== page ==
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Formulas - PubyDoc - Data Tables and Charts WordPress Plugin
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Welcome to our Documentation


Formulas are an important component of tables, they help to automatically perform all calculations and also avoid many wasted hours, days, and sometimes months of manual work.
Fortunately, the PubyDoc DataTable and Charts plugin fully supports the formulas familiar to us from working with Excel.
And this tutorial will help you learn the formulas in more detail and get acquainted with the most popular ones.

How to find the formula editor?

To customize and manage formulas, you need to switch to Extended builder, here you will see a field for entering formulas.

How to find the formula editor?

The formula tells the plugin what to do with numbers, values in a cell or group of cells. Without formulas, spreadsheets are not needed in principle.

The construction of a formula includes: constants, operators, references, functions, range names, parentheses containing arguments, and other formulas. Using an example, we will analyze the practical application of formulas for novice users.

How to use formulas?

To use formulas, simple equations are used, in order to set an equation, you need to remember that:
Each column is a letter, in ascending order from A. (A; B; C… and so on)
Each column is a digit in ascending order from 0. (1;2;3… and so on)

How to use formulas?

To set formula for a cell, you must activate it (place the cursor) and enter equals (=). You can also enter an equal sign in the formula bar. After entering the formula, the result of the calculation will appear in the cell.

For convenience, you can enable the Show Column Letter option to have the column names become letters in chronological order.

Show Column Letter

The Data Table uses standard mathematical operators, just like Excel:

+(plus)Addition= B4 + 7
-(minus) Subtraction=A9-100
*(asterisk) Multiplication =A3*2
/ (slash) Division =A7/A8
^ (circumflex) Degree= 6^2
= (equal sign) Equals
< Less
<= Less than or equal
= Greater than or equal
<> Not Equal

When you change the values in the cells, the formula automatically recalculates the result.


For example, let’s multiply the cells by each other, using the same example, you can make calculations with other operators.

Example formulas

You can spread the formula to adjacent cells, as we showed in the example, for this:
After the value calculated by the formula appears, move the cursor to the lower right corner of the cell, click on the “black square” icon and drag it in the desired direction. In this example, down.

Or just double click on the black square icon, this will spread the formula over the column, with the corresponding argument name.

The arguments in the formula will change according to the new location. And if in the very first cell it was B1 and C1, in the last position of the column it will be already B3 and C3. Accordingly, if you start spreading formulas across rows, it will not be the numbers that will change, but the letters in the cell designations.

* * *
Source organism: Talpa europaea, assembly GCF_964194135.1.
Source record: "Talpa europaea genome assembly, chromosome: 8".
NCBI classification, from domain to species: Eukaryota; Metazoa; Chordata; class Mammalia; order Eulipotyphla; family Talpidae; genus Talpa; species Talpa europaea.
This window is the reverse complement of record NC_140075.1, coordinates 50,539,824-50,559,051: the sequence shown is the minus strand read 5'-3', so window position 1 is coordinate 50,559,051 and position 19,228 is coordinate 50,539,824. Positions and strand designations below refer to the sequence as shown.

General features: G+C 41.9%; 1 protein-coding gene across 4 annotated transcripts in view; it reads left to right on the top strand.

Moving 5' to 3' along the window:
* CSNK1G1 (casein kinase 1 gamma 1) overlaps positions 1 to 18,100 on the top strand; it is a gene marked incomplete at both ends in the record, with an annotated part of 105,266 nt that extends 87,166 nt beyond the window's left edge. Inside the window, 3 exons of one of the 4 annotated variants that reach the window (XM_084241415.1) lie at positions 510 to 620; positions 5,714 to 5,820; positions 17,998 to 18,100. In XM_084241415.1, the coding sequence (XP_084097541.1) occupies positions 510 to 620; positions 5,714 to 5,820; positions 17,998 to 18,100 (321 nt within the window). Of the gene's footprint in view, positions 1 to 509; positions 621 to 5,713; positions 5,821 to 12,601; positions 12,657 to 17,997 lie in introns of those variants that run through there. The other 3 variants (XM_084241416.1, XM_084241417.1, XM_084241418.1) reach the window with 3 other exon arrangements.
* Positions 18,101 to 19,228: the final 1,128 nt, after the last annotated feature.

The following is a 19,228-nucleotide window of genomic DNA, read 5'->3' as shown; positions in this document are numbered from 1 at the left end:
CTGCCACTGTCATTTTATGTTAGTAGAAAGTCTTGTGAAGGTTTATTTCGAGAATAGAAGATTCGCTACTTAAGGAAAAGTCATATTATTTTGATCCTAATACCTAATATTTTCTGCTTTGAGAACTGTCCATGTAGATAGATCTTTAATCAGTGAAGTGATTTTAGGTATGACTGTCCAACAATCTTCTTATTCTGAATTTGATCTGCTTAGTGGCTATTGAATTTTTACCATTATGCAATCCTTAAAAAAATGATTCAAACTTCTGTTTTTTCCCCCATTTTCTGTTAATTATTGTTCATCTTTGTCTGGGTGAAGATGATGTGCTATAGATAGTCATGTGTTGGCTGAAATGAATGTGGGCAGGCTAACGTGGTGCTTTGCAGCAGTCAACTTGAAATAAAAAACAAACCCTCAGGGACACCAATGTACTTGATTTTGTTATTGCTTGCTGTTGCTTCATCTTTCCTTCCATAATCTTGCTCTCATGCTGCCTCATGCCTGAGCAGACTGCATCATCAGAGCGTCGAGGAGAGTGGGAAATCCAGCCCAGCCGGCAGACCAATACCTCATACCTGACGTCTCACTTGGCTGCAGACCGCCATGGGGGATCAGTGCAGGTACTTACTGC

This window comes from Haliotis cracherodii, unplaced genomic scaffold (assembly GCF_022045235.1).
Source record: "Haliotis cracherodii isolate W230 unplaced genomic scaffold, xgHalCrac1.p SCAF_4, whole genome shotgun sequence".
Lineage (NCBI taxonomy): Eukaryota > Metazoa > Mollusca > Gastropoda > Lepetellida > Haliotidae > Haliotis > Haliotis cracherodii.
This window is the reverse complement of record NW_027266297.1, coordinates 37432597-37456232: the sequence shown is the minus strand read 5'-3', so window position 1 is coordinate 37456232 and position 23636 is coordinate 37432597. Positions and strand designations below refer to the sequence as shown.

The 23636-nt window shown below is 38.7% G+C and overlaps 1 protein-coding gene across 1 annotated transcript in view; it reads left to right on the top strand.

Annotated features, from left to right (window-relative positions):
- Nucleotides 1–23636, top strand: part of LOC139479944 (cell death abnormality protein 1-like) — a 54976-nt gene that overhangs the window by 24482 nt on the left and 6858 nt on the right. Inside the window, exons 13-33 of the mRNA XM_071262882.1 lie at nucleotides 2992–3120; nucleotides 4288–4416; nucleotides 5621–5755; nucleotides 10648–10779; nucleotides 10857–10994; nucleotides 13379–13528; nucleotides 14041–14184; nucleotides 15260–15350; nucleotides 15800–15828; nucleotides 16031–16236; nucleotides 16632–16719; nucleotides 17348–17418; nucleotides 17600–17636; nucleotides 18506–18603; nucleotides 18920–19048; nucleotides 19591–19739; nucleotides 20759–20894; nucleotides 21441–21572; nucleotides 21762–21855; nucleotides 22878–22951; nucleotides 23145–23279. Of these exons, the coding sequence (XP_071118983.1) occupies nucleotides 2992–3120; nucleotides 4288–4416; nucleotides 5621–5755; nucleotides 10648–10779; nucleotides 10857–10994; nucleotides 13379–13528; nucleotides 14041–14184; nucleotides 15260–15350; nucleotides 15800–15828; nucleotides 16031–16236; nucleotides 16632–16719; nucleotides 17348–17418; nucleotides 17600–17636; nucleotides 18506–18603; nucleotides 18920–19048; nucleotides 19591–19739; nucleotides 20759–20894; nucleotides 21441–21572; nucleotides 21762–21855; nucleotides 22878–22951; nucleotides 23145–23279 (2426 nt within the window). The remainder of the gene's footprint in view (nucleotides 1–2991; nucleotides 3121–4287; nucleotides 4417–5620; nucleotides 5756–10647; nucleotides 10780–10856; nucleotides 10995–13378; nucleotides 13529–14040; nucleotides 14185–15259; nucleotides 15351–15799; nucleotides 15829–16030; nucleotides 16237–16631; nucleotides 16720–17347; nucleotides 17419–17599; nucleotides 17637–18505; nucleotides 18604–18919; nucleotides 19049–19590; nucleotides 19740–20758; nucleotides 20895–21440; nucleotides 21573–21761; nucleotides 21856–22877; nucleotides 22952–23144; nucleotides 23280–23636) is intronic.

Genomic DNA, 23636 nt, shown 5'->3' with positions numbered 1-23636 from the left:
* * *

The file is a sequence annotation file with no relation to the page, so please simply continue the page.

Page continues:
How to use functions?

The plugin fully supports mathematical functions, they may be familiar to you if you worked in excel.

A function in a Data Table is a predefined formula that performs calculations using given values in a specific order. You can use functions to speed up tasks, simplify formulas, and perform calculations that would be impossible without them.

Syntax of Functions in DataTable

To work correctly, a function must be written in a specific sequence called syntax. The basic syntax of a function includes an equal sign (=), the name of the function (for example, MAX), and one or more arguments. The arguments contain the information to be evaluated. In the following example, the function sums the values in the range A1:A20.

There are functions in Excel that do not contain any arguments. For example, the =TODAY() function returns the current date from your computer’s system time.

Working with Arguments

Arguments can refer to single cells or ranges of cells and must be enclosed in parentheses. Excel functions can have one or more arguments, depending on the syntax.

For example, the function =AVERAGE(C1:C6) will calculate the average value in the cell range C1:C6. This function contains only one argument.


Multiple arguments must be separated by a semicolon. For example, the function =SUM(A1:A3; C1:C2; E2) sums the values of all cells in three arguments.

Sum range

Thus, you can use the formulas and functions familiar to you from excel, and simplify the work with data in the table.

If you encounter a problem or feature that doesn’t work, please contact us and we’ll be happy to help.

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